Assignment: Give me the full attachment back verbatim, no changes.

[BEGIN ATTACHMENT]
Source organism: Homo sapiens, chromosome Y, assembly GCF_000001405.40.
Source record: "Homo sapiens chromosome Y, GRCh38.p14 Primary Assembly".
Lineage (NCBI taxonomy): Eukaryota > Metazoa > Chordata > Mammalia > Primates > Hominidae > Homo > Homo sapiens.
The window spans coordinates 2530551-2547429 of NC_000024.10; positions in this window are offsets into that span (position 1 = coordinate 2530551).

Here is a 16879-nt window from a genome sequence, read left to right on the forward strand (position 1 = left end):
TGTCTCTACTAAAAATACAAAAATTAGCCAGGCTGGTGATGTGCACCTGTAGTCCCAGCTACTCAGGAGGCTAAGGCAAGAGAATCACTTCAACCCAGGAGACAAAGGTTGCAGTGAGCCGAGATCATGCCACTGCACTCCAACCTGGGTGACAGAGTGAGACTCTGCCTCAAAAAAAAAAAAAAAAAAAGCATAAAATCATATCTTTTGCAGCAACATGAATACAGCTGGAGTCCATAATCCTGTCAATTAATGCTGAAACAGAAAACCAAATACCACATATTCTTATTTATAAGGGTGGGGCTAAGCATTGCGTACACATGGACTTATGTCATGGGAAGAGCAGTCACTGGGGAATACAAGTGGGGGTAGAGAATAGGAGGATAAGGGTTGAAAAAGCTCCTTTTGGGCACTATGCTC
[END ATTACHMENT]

Source organism: Homo sapiens, chromosome Y, assembly GCF_000001405.40.
Source record: "Homo sapiens chromosome Y, GRCh38.p14 Primary Assembly".
Lineage (NCBI taxonomy): Eukaryota > Metazoa > Chordata > Mammalia > Primates > Hominidae > Homo > Homo sapiens.
The window spans coordinates 2530551-2547429 of NC_000024.10; positions in this window are offsets into that span (position 1 = coordinate 2530551).

Here is a 16879-nt window from a genome sequence, read left to right on the forward strand (position 1 = left end):
TGTCTCTACTAAAAATACAAAAATTAGCCAGGCTGGTGATGTGCACCTGTAGTCCCAGCTACTCAGGAGGCTAAGGCAAGAGAATCACTTCAACCCAGGAGACAAAGGTTGCAGTGAGCCGAGATCATGCCACTGCACTCCAACCTGGGTGACAGAGTGAGACTCTGCCTCAAAAAAAAAAAAAAAAAAAGCATAAAATCATATCTTTTGCAGCAACATGAATACAGCTGGAGTCCATAATCCTGTCAATTAATGCTGAAACAGAAAACCAAATACCACATATTCTTATTTATAAGGGTGGGGCTAAGCATTGCGTACACATGGACTTATGTCATGGGAAGAGCAGTCACTGGGGAATACAAGTGGGGGTAGAGAATAGGAGGATAAGGGTTGAAAAAGCTCCTTTTGGGCACTATGCTC